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Market volatility around the time you plan to retire may affect the value of your pension but that doesn’t mean your overall plans have to be adjusted. However, it’s important that you understand the impact volatility could have. The impact will depend on how you intend to access your pension.
1. Taking a lump sum
Once you reach retirement age, it is possible to take your pension through lump-sum withdrawals, often referred to as Uncrystallised Pension Lump Sums (UFPLS). This method allows you to choose an amount to withdraw and 25% of this amount would be tax-free. The remaining 75% of the withdrawal would be subject to income tax.
This option has the greatest flexibility but does come with some risks. Whilst you can choose to withdraw the entire pension as a lump sum, this isn’t likely to be appropriate for most retirees. Withdrawals could push you into a higher Income Tax bracket and the additional income and capital could affect your access to means tested state benefits.
As a result, taking lump sums may not be the most efficient way to access money, depending on your circumstances.
2. Purchasing an Annuity
An Annuity is a product you buy with your pension savings that delivers a guaranteed lifetime income. As a result, if the value of your pension has fallen, you may find that the income you can purchase is now lower. But it is an option that can provide financial security throughout retirement.
The amount paid out will depend on the Annuity rate. For example, a 5% Annuity rate would pay out £5,000 every year for every £100,000 initially paid.
The Annuity rate you’re offered varies depending on a range of factors, including your age and health. You can also choose to purchase a joint Annuity, ensuring your partner would continue to receive an income if you passed away first, or one that increases alongside inflation to maintain spending power. These options would typically mean a lower level of income to begin with.
If you’d like to use an Annuity to fund retirement, you’ll need to assess how recent volatility has affected your overall pension value. This means you’re able to see what Annuity rates mean in terms of income.
Take some time to shop around, different providers will offer varying rates. Once you purchase an Annuity, the decision is usually irreversible and the funds used to purchase the plan will no longer be available to you. You may also want to consider whether you want to use part of your pension funds to purchase an Annuity to cover essential expenditure and keep the remaining pension funds invested.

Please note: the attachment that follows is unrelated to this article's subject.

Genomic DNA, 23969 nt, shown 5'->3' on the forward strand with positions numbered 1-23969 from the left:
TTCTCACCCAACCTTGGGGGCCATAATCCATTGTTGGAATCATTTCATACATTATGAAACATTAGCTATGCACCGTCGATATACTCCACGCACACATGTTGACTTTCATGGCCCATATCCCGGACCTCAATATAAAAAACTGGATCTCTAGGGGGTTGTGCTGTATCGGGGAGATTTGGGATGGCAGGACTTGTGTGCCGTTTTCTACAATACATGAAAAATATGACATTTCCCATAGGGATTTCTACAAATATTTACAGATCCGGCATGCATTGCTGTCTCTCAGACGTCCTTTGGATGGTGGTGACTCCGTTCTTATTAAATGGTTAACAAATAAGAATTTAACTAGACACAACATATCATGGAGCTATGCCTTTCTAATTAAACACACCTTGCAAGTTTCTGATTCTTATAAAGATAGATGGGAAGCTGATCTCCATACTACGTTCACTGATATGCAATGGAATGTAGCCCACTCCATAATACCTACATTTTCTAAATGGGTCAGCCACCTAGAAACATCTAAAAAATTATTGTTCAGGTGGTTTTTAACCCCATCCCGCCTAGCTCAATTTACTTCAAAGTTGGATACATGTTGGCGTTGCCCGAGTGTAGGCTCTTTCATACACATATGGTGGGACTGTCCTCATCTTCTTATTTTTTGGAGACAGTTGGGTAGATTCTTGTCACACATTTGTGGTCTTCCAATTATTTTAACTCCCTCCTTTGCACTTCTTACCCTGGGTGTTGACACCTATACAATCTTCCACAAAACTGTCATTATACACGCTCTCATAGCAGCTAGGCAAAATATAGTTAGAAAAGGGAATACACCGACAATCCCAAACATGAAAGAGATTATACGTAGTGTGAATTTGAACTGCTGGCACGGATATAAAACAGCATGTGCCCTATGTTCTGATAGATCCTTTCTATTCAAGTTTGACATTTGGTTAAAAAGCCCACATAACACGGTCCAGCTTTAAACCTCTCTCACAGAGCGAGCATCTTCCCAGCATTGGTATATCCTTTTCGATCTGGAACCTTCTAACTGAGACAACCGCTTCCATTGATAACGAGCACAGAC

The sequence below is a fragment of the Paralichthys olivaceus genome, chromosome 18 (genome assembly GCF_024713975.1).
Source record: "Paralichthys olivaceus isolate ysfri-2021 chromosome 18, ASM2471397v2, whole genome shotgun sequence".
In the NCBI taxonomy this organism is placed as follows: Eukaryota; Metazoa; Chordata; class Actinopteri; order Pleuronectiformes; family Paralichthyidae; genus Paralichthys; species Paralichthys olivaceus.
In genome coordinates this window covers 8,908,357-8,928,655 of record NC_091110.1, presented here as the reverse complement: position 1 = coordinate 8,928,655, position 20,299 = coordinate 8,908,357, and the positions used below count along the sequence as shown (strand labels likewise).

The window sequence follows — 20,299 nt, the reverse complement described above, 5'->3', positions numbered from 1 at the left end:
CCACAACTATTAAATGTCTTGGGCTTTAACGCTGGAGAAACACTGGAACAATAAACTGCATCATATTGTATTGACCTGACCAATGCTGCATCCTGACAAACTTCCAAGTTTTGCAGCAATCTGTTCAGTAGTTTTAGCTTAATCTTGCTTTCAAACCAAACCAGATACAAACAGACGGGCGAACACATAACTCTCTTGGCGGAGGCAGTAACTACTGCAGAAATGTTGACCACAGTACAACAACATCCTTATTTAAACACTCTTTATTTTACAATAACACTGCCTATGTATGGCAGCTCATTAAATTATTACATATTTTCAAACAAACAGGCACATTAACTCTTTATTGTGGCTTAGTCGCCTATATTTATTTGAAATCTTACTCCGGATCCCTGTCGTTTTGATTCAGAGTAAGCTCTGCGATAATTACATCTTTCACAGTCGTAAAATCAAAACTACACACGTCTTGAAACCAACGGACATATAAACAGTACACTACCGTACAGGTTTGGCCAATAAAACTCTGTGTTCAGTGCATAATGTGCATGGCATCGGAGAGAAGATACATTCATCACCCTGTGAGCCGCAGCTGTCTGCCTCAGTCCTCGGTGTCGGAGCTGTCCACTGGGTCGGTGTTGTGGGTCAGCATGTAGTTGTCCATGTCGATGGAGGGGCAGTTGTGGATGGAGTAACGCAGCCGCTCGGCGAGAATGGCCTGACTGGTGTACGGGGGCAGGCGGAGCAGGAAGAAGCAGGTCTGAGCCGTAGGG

The good news is that with a guaranteed income, you won’t have to worry about market volatility affecting your level of income in retirement.
3. Using Flexi-Access Drawdown
Flexi-Access Drawdown allows you to take a flexible income that suits you, usually, the remainder will stay invested until you make another withdrawal.
This is the option where investment volatility can have the biggest impact. As your savings remain invested, you need to be aware of how your investments have performed. Continuing to take the same level of income during a downturn in market prices, as you did previously, will mean you need to sell more units to receive the same amount of income. This can deplete your pension more quickly than expected if you hadn’t considered it beforehand.
As you’re responsible for how and when you access your pension, you also want to ensure it lasts throughout your life, which will undoubtedly include some periods of short-term volatility. Therefore, you should consider downturns as part of your retirement plan.
Remaining exposed to the markets isn’t all negative though. Historically, markets have recovered over the long term. Keeping your pension invested means you have an opportunity to benefit from a recovery as well as long-term gains.
Creating a retirement plan
How and when is the ‘right’ time to access your pension will vary between retirees. It’s a decision that should focus on your retirement goals and long-term plans.
Remember, you don’t have to access your pension as soon as it becomes available. If you don’t need the savings yet, leaving your pension invested can give your investments a chance to recover in the long term and perhaps grow further.
You also don’t have to choose one of the above options exclusively. You can mix and match the options to suit you. For instance, you could withdraw your 25% tax-free lump sum at the start of retirement, use a portion to create a base income with an Annuity, and use Flexi-Access Drawdown to access the remainder at different points.
Please note: This article is for general information only and does not constitute advice. The information is aimed at retail clients only.
The content of this article was accurate at the time of writing. Whilst information is considered to be true and correct at the date of publication, changes in circumstances, regulation and legislation after the time of publication may impact on the accuracy of the article.
A pension is a long-term investment. The fund value may fluctuate and can go down, which would have an impact on the level of pension benefits available. Your pension income could also be affected by the interest rates at the time you take your benefits.
The tax implications of pension withdrawals will be based on your individual circumstances, tax legislation and regulation which are subject to change in the future.